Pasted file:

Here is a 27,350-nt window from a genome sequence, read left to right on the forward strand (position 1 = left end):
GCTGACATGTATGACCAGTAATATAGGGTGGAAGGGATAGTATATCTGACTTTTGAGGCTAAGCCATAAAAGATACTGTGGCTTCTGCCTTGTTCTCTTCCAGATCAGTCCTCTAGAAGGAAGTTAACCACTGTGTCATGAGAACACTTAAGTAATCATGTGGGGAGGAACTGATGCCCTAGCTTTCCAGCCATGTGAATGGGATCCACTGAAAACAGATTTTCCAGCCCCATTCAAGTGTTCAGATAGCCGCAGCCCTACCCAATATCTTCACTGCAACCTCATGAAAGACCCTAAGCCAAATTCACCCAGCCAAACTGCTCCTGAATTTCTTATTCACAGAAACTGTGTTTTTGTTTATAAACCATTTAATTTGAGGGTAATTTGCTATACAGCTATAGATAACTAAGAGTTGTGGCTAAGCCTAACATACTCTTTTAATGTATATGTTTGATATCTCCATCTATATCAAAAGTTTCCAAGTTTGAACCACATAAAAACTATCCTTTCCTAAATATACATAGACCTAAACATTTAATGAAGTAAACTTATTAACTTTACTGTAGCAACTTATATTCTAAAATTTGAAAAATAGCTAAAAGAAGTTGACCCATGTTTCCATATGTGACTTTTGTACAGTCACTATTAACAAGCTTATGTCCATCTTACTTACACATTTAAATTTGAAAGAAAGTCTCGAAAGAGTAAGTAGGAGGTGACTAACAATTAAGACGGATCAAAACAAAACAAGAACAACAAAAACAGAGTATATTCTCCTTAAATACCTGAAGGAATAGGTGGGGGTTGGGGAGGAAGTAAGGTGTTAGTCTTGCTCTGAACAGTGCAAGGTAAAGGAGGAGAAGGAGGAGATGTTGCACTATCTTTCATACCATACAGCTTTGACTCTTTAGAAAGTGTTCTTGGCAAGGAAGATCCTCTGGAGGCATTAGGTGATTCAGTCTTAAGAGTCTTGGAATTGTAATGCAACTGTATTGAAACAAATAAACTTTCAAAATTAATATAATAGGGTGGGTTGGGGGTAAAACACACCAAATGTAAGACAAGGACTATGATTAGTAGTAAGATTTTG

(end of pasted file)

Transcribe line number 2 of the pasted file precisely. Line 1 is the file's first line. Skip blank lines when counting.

GCTGACATGTATGACCAGTAATATAGGGTGGAAGGGATAGTATATCTGACTTTTGAGGCTAAGCCATAAAAGATACTGTGGCTTCTGCCTTGTTCTCTTCCAGATCAGTCCTCTAGAAGGAAGTTAACCACTGTGTCATGAGAACACTTAAGTAATCATGTGGGGAGGAACTGATGCCCTAGCTTTCCAGCCATGTGAATGGGATCCACTGAAAACAGATTTTCCAGCCCCATTCAAGTGTTCAGATAGCCGCAGCCCTACCCAATATCTTCACTGCAACCTCATGAAAGACCCTAAGCCAAATTCACCCAGCCAAACTGCTCCTGAATTTCTTATTCACAGAAACTGTGTTTTTGTTTATAAACCATTTAATTTGAGGGTAATTTGCTATACAGCTATAGATAACTAAGAGTTGTGGCTAAGCCTAACATACTCTTTTAATGTATATGTTTGATATCTCCATCTATATCAAAAGTTTCCAAGTTTGAACCACATAAAAACTATCCTTTCCTAAATATACATAGACCTAAACATTTAATGAAGTAAACTTATTAACTTTACTGTAGCAACTTATATTCTAAAATTTGAAAAATAGCTAAAAGAAGTTGACCCATGTTTCCATATGTGACTTTTGTACAGTCACTATTAACAAGCTTATGTCCATCTTACTTACACATTTAAATTTGAAAGAAAGTCTCGAAAGAGTAAGTAGGAGGTGACTAACAATTAAGACGGATCAAAACAAAACAAGAACAACAAAAACAGAGTATATTCTCCTTAAATACCTGAAGGAATAGGTGGGGGTTGGGGAGGAAGTAAGGTGTTAGTCTTGCTCTGAACAGTGCAAGGTAAAGGAGGAGAAGGAGGAGATGTTGCACTATCTTTCATACCATACAGCTTTGACTCTTTAGAAAGTGTTCTTGGCAAGGAAGATCCTCTGGAGGCATTAGGTGATTCAGTCTTAAGAGTCTTGGAATTGTAATGCAACTGTATTGAAACAAATAAACTTTCAAAATTAATATAATAGGGTGGGTTGGGGGTAAAACACACCAAATGTAAGACAAGGACTATGATTAGTAGTAAGATTTTG